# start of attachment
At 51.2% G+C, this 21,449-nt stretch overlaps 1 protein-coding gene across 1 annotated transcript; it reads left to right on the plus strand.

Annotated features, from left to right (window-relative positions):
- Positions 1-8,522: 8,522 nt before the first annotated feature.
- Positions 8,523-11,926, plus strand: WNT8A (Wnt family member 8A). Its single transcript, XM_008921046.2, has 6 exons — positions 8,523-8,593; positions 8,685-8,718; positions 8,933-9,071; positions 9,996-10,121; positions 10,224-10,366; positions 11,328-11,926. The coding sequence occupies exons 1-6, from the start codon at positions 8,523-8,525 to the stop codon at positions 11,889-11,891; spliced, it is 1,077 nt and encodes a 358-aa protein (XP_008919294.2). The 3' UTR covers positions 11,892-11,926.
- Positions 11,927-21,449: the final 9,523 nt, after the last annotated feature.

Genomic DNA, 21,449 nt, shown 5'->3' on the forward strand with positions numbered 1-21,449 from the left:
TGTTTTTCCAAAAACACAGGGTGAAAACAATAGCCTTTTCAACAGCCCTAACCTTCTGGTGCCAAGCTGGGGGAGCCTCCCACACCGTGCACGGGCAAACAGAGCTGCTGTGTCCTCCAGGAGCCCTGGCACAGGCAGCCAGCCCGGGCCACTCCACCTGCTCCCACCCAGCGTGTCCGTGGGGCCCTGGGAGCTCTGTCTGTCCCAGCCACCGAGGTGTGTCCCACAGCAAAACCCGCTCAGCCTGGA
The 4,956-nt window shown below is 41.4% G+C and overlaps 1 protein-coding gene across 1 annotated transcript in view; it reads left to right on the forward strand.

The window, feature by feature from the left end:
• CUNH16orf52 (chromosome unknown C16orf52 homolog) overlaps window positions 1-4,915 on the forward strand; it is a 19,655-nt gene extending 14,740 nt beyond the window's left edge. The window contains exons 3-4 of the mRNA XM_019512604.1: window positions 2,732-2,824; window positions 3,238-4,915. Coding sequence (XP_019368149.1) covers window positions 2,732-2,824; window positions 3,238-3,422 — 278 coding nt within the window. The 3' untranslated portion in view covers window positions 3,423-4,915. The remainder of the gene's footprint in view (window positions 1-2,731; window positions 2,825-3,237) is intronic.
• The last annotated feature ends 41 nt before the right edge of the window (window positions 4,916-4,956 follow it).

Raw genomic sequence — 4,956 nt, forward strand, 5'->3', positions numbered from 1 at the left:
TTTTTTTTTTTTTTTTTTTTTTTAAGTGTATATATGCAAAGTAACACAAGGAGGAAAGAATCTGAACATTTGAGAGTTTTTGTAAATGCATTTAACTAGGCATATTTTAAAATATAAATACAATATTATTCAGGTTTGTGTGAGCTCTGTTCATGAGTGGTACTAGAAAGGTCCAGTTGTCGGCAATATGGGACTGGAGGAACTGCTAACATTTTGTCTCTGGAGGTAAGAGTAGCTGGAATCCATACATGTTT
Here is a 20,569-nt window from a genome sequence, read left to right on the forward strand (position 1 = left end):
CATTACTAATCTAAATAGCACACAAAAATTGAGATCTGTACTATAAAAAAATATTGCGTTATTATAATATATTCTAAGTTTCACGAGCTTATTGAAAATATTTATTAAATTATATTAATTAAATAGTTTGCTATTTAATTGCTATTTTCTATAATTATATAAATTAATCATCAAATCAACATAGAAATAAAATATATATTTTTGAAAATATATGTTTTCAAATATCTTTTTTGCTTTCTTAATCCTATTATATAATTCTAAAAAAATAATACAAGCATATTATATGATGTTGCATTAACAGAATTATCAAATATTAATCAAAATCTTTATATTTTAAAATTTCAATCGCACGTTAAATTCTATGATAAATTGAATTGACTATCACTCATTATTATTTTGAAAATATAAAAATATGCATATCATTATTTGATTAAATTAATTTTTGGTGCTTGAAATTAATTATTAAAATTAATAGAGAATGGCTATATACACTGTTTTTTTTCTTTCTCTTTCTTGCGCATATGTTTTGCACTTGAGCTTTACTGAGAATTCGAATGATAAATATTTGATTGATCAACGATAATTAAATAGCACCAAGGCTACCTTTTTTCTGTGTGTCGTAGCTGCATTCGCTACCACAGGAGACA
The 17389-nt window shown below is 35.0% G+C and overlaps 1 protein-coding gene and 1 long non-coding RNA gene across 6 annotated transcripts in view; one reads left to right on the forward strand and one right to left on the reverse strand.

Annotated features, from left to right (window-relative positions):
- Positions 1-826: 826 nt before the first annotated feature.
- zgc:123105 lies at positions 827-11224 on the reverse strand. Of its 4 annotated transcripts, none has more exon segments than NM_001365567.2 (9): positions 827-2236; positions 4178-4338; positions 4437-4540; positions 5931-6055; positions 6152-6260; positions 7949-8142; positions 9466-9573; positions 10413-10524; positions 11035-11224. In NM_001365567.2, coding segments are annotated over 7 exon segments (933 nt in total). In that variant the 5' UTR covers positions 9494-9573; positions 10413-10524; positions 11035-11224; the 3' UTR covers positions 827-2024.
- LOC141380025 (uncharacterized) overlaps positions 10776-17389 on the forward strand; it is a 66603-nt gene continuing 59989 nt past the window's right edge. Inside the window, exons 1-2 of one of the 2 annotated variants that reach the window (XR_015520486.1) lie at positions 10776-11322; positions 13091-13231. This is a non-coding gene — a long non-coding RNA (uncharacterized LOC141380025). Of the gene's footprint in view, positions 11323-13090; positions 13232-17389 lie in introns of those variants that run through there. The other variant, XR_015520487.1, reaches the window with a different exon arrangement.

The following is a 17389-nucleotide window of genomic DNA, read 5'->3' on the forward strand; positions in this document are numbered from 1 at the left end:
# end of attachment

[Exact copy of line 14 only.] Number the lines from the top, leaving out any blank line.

Here is a 20,569-nt window from a genome sequence, read left to right on the forward strand (position 1 = left end):